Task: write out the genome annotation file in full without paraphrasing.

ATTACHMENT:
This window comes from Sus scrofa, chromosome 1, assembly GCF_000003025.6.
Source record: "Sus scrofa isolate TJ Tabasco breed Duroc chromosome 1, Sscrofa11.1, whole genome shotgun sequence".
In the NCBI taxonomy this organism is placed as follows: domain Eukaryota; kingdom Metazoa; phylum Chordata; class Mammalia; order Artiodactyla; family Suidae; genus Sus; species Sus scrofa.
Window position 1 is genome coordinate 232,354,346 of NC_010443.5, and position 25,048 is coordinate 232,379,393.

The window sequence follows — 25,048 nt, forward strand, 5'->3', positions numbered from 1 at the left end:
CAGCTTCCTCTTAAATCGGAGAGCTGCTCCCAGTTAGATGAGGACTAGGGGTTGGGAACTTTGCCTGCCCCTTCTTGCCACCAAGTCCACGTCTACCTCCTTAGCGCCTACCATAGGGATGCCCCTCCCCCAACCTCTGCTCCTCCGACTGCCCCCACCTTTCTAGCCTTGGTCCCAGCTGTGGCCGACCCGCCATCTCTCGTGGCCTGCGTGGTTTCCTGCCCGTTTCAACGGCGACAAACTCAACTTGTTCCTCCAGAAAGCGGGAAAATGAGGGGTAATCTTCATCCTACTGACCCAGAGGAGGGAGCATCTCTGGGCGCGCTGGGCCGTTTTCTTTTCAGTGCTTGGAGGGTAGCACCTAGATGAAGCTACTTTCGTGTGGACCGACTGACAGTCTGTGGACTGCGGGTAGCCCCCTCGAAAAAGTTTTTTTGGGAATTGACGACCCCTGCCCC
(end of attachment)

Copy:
This window comes from Sus scrofa, chromosome 1, assembly GCF_000003025.6.
Source record: "Sus scrofa isolate TJ Tabasco breed Duroc chromosome 1, Sscrofa11.1, whole genome shotgun sequence".
In the NCBI taxonomy this organism is placed as follows: domain Eukaryota; kingdom Metazoa; phylum Chordata; class Mammalia; order Artiodactyla; family Suidae; genus Sus; species Sus scrofa.
Window position 1 is genome coordinate 232,354,346 of NC_010443.5, and position 25,048 is coordinate 232,379,393.

The window sequence follows — 25,048 nt, forward strand, 5'->3', positions numbered from 1 at the left end:
CAGCTTCCTCTTAAATCGGAGAGCTGCTCCCAGTTAGATGAGGACTAGGGGTTGGGAACTTTGCCTGCCCCTTCTTGCCACCAAGTCCACGTCTACCTCCTTAGCGCCTACCATAGGGATGCCCCTCCCCCAACCTCTGCTCCTCCGACTGCCCCCACCTTTCTAGCCTTGGTCCCAGCTGTGGCCGACCCGCCATCTCTCGTGGCCTGCGTGGTTTCCTGCCCGTTTCAACGGCGACAAACTCAACTTGTTCCTCCAGAAAGCGGGAAAATGAGGGGTAATCTTCATCCTACTGACCCAGAGGAGGGAGCATCTCTGGGCGCGCTGGGCCGTTTTCTTTTCAGTGCTTGGAGGGTAGCACCTAGATGAAGCTACTTTCGTGTGGACCGACTGACAGTCTGTGGACTGCGGGTAGCCCCCTCGAAAAAGTTTTTTTGGGAATTGACGACCCCTGCCCC